Themes and Meanings

(Critical Guide to British Fiction)

The major themes, reflected in the action, characters, and images of the story, concern the crippled personalities of those marginalized by history—the “guerrillas” of the title. Naipaul’s central idea about postcolonial society is its inability to create an identity apart from inflated rhetoric, play-acting, nostalgia for a nonexistent past, false hopes, and “tribal causes.” “People with causes inevitably turn themselves off intellectually,” he has said in an interview with Charles Michener for Newsweek. The island was once a part of the British Empire, and in spite of its apparent rejection of Imperial rule, it yet mimics the old patterns of life, symbolized most ironically in the name Jimmy chooses for his commune and in the furnishings of his house, his mind, and his art. The violent sexuality of the novel may be interpreted in political terms: As Naipaul has elsewhere suggested, “the politics of a country can only be an extension of its idea of human relationships.” Hana WirthNesher sees Jimmy’s murder of Jane in terms of political allegory, reading it as suicide, with his native self taking revenge on the European-colonial self that he both needs and rejects. The local politicians on the island think that they have won independence, but they have only to look at “the pink haze of bauxite dust from the bauxite loading station” to know that the economic powers running the island are not substantially different from those which dominated it in the colonial era.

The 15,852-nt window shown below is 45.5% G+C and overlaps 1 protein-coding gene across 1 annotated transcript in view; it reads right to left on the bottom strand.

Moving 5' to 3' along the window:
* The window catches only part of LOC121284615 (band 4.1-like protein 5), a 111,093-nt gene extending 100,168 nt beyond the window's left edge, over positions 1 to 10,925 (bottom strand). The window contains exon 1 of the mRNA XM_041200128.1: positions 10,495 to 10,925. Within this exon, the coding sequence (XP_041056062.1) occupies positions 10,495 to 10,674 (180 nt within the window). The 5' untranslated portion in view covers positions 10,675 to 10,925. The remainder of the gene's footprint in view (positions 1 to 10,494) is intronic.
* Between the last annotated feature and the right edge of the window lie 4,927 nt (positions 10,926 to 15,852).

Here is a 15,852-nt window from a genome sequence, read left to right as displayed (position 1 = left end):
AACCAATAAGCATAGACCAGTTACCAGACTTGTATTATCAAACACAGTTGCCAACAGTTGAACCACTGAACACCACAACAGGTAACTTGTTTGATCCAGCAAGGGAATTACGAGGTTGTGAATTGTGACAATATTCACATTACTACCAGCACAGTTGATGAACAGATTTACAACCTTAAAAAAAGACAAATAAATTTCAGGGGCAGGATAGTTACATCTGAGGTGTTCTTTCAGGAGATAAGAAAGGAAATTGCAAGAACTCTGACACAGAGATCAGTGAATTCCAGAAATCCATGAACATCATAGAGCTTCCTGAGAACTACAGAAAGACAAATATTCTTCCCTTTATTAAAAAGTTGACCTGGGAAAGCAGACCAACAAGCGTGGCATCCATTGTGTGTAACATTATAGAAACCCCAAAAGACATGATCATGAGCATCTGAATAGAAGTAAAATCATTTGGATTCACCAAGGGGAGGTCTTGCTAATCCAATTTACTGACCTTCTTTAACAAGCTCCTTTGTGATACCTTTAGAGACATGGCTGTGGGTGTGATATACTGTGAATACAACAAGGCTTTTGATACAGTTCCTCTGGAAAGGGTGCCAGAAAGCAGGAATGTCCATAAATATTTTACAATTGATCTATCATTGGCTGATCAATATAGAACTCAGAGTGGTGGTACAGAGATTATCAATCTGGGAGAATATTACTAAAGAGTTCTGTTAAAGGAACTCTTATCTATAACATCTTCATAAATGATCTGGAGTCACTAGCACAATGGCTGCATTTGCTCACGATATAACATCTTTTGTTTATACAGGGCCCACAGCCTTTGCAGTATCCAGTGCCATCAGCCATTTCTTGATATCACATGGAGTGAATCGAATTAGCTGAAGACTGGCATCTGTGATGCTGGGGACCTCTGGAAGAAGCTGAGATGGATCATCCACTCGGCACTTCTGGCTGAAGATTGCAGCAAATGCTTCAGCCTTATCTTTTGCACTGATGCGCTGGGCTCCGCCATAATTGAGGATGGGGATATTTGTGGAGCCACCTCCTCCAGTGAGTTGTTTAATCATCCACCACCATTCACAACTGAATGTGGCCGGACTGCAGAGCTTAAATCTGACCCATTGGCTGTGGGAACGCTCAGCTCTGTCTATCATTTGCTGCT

Social Concerns / Themes

(Beacham's Encyclopedia of Popular Fiction)

The status of Guerrillas as a major novel rests on its classification as a political novel. Unlike A House for Mr Biswas (1961), Guerrillas has a small cast of characters. Only three are of major importance: Peter Roche, a dispossessed white victim of South African oppression, who has emigrated to the nameless Caribbean island that is the novel's setting; Jimmy Ahmed, a half-Chinese, half-black "revolutionary" leader; and Jane, a Canadian who seems to be hoping for a personal definition through these two men.

For such a situation to express political concerns, the individual relations of the characters must be symbolic of a larger social relationship. In short, the personal relations should give an outline of a culture, as each character represents a part of the social world. Such an action tends toward allegory, and an initial interpretation of Guerrillas might be that of a story in which a white radical befriends a black revolutionary, and their friendship becomes the emblem of a new, just society. This view, however, does not account for the character of Jane, who, except for the excitement involved, is basically indifferent to the political dimension.

But this view of Guerrillas as a simple political allegory is inadequate. No one in the novel truly represents any social group. Consequently, the novel presents a web of tortured personal relations, much self-ignorance on the part of Jane and Jimmy, and the rape...

(The entire section is 243 words.)